On the S. coast were Lycia; Pamphylia, so called from the number of tribes composing its inhabitants ( , people of all races); Pisidia, parallel with and just N. of the narrow coast strip of Pamphylia; and Cili-cia, with the city of Tarsus, in ancient times peopled by the most formidable pirates of the East. The inland districts were Phrygia, whose inhabitants claimed to be autochthonous; Galatia, named after the Gauls who deserted the army of the later Brennus to settle here; Oappadocia (capital, Mazaca, now Kai-sariyeh), first ruled by the Medes, afterward by the Persians; Isauria, peopled by a tribe of mountaineers dreaded as daring robbers; and Lycaonia, first mentioned by Xenophon, and inhabited by an ancient tribe from whom it took its name. - In reviewing its history Asia Minor cannot be treated as a united whole; for details concerning its different divisions the titles just given are referred to. The following outline, however, may serve to show how inextricably its fortunes are complicated with those of the great nations which for 3,000 years contended for its dominion. Though the traditions regarding its first settlement are obscure, it appears that the Lydians, coming from the east, were among the first inhabitants of the country. Their government is at all events the first of which we have any detailed record.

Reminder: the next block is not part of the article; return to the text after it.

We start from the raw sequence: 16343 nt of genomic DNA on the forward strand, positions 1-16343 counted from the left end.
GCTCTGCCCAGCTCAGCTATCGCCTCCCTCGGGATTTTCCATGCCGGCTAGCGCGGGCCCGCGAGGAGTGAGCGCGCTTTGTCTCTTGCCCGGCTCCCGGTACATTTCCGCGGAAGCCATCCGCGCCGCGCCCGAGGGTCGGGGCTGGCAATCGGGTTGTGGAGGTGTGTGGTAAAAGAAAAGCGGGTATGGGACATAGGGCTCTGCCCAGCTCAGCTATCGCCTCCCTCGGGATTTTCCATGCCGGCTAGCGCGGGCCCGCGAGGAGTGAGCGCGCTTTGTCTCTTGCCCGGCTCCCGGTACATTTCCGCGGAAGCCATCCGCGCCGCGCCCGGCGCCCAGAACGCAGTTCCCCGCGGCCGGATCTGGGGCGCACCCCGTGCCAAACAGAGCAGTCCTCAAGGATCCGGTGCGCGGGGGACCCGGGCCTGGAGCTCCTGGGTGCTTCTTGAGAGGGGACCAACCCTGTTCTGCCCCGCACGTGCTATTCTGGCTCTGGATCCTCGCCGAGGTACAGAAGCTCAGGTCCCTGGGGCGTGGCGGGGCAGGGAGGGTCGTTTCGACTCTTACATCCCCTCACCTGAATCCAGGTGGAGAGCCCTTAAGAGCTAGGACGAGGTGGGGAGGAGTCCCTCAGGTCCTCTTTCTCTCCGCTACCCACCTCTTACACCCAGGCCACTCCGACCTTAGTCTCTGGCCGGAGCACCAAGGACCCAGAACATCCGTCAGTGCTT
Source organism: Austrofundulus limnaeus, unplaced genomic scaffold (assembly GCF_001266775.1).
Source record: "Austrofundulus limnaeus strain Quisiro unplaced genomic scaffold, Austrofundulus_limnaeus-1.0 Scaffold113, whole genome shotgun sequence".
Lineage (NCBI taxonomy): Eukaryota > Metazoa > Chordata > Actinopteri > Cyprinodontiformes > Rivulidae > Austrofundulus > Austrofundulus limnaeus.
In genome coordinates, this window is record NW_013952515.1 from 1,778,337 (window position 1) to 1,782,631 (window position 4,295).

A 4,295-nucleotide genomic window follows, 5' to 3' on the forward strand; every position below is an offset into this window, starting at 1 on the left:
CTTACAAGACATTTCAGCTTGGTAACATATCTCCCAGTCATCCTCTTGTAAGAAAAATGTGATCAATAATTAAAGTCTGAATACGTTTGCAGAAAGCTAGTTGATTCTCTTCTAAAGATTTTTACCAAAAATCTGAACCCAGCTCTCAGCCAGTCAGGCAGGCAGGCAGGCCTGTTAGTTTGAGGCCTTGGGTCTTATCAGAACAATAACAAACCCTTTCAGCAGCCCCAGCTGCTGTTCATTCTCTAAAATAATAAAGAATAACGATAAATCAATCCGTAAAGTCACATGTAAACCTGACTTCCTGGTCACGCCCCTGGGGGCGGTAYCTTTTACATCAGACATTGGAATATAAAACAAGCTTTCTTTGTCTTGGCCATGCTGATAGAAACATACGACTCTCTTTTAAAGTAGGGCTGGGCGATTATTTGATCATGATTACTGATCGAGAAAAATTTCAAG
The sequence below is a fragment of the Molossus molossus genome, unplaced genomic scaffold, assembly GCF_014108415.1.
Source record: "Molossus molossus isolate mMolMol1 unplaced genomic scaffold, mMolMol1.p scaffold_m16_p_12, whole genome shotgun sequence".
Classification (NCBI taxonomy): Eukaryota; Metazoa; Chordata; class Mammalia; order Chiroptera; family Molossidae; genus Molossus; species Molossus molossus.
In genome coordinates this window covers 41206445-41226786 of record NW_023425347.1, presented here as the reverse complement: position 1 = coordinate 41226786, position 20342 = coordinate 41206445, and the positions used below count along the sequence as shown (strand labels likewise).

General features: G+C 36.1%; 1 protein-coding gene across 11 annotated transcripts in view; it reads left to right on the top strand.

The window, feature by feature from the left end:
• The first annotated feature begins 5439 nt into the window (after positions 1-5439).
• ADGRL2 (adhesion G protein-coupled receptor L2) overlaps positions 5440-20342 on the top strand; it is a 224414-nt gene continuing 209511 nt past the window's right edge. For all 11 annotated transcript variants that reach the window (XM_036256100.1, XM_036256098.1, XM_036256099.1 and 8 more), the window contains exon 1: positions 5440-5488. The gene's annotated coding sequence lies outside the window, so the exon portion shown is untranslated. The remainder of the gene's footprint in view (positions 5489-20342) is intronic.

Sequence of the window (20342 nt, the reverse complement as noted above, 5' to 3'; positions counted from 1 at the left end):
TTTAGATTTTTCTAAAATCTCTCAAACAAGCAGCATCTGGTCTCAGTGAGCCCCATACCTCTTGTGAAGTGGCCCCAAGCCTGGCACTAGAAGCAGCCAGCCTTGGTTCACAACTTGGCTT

It flourished until King Croesus was defeated by Cyrus, and the Persian empire gained the dominion of the peninsula, holding it from about 554 to 333 B. C. The campaign which in the last-mentioned year ended with the battle of Issus now added the country to the conquests of Alexander. It remained under his various successors until the victories of L. Scipio (190) and Manlius (189), followed by the treaty with Antiochus in 188, the bequest of the kingdom of Pergamus to Rome by Attalus III. (133), and the overthrow of Mithridates (65 B. C.) gave the territory to the Romans, in whose hands, and those of their followers of the Byzantine empire, it continued till its conquest by the Turks in the 13th century. - Asia Minor now forms a part of Turkey in Asia; its larger portion constitutes the district called Anatolia, or Natolia, from the old Greek name given to Asia Minor - '. the east or land of the rising sun. Officially, it includes several eya-lets, but the name Anatolia is generally applied to the whole region. For details as to its present condition, see Turkey.